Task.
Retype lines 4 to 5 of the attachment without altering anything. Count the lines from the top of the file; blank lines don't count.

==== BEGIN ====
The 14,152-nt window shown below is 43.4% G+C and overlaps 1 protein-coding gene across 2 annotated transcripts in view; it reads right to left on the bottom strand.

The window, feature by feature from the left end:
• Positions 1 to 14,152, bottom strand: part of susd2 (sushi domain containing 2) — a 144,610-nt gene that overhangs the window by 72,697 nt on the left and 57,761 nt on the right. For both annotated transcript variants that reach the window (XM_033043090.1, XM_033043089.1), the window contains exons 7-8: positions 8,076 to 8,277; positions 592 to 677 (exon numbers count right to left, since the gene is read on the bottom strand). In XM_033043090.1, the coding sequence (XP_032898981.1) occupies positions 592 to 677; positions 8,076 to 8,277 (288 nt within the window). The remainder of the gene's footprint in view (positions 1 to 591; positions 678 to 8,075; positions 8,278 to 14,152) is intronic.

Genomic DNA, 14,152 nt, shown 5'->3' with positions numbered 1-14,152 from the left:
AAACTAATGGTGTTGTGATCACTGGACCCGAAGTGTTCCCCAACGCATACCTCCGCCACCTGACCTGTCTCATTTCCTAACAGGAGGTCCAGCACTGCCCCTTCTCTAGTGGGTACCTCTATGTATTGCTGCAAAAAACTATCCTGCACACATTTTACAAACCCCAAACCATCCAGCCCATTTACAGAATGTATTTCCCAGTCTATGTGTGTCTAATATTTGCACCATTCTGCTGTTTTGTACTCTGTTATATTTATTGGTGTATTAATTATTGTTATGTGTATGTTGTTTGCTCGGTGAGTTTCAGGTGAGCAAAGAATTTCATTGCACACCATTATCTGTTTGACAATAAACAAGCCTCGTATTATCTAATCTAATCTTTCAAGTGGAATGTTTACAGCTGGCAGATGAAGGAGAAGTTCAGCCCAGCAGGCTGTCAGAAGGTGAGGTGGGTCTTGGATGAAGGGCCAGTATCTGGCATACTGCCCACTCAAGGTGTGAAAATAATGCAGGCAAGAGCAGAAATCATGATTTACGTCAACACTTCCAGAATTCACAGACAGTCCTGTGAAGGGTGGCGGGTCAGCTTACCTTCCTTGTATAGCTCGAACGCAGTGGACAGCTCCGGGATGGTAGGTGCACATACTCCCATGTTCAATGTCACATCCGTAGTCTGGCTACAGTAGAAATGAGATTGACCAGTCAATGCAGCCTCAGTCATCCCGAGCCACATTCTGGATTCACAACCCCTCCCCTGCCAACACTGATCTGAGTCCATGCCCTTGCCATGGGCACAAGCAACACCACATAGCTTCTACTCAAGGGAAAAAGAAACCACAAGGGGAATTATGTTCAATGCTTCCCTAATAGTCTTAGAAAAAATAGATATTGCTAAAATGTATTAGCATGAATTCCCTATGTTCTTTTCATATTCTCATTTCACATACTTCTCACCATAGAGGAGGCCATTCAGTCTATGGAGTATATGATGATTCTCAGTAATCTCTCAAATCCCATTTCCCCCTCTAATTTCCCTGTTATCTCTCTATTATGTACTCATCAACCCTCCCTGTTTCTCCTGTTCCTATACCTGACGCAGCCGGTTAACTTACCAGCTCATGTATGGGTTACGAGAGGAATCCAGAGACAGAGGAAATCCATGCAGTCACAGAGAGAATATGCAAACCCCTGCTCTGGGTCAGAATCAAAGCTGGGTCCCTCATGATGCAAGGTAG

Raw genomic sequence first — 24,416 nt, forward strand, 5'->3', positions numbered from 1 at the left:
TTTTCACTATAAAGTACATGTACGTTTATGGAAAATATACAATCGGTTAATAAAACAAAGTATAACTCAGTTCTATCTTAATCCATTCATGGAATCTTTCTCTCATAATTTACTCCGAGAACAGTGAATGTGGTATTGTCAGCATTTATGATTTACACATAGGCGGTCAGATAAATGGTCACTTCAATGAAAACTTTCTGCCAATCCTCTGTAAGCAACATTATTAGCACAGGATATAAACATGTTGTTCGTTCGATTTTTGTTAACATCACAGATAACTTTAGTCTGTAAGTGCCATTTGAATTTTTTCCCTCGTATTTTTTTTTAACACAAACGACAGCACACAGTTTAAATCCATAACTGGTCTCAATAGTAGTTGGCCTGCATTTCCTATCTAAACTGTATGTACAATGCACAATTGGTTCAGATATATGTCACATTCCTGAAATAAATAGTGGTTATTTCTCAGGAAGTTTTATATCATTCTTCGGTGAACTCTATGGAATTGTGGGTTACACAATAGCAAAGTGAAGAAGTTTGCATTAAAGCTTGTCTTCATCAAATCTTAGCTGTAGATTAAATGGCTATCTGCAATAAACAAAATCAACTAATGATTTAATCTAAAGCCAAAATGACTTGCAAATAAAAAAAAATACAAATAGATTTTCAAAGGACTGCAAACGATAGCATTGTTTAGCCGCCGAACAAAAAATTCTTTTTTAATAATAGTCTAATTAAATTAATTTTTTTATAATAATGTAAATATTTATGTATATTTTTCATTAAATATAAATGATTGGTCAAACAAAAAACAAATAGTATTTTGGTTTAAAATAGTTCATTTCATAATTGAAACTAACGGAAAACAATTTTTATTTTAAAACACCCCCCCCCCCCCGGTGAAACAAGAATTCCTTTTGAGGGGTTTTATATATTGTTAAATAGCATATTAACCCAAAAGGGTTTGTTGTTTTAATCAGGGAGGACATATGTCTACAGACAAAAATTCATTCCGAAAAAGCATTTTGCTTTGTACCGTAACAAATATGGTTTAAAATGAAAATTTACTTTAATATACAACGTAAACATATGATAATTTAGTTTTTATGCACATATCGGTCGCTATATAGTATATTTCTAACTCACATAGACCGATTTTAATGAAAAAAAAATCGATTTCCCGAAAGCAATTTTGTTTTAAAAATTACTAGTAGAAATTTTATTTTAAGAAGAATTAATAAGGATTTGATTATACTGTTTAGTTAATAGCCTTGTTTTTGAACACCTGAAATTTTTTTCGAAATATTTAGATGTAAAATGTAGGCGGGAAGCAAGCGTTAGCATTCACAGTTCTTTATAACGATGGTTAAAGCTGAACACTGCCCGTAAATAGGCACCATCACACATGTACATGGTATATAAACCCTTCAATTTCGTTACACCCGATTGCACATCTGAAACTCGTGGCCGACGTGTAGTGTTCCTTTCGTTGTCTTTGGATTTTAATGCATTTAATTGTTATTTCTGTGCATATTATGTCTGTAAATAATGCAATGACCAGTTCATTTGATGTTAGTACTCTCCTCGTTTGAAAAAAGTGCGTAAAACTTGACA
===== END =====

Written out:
Genomic DNA, 14,152 nt, shown 5'->3' with positions numbered 1-14,152 from the left:
AAACTAATGGTGTTGTGATCACTGGACCCGAAGTGTTCCCCAACGCATACCTCCGCCACCTGACCTGTCTCATTTCCTAACAGGAGGTCCAGCACTGCCCCTTCTCTAGTGGGTACCTCTATGTATTGCTGCAAAAAACTATCCTGCACACATTTTACAAACCCCAAACCATCCAGCCCATTTACAGAATGTATTTCCCAGTCTATGTGTGTCTAATATTTGCACCATTCTGCTGTTTTGTACTCTGTTATATTTATTGGTGTATTAATTATTGTTATGTGTATGTTGTTTGCTCGGTGAGTTTCAGGTGAGCAAAGAATTTCATTGCACACCATTATCTGTTTGACAATAAACAAGCCTCGTATTATCTAATCTAATCTTTCAAGTGGAATGTTTACAGCTGGCAGATGAAGGAGAAGTTCAGCCCAGCAGGCTGTCAGAAGGTGAGGTGGGTCTTGGATGAAGGGCCAGTATCTGGCATACTGCCCACTCAAGGTGTGAAAATAATGCAGGCAAGAGCAGAAATCATGATTTACGTCAACACTTCCAGAATTCACAGACAGTCCTGTGAAGGGTGGCGGGTCAGCTTACCTTCCTTGTATAGCTCGAACGCAGTGGACAGCTCCGGGATGGTAGGTGCACATACTCCCATGTTCAATGTCACATCCGTAGTCTGGCTACAGTAGAAATGAGATTGACCAGTCAATGCAGCCTCAGTCATCCCGAGCCACATTCTGGATTCACAACCCCTCCCCTGCCAACACTGATCTGAGTCCATGCCCTTGCCATGGGCACAAGCAACACCACATAGCTTCTACTCAAGGGAAAAAGAAACCACAAGGGGAATTATGTTCAATGCTTCCCTAATAGTCTTAGAAAAAATAGATATTGCTAAAATGTATTAGCATGAATTCCCTATGTTCTTTTCATATTCTCATTTCACATACTTCTCACCATAGAGGAGGCCATTCAGTCTATGGAGTATATGATGATTCTCAGTAATCTCTCAAATCCCATTTCCCCCTCTAATTTCCCTGTTATCTCTCTATTATGTACTCATCAACCCTCCCTGTTTCTCCTGTTCCTATACCTGACGCAGCCGGTTAACTTACCAGCTCATGTATGGGTTACGAGAGGAATCCAGAGACAGAGGAAATCCATGCAGTCACAGAGAGAATATGCAAACCCCTGCTCTGGGTCAGAATCAAAGCTGGGTCCCTCATGATGCAAGGTAG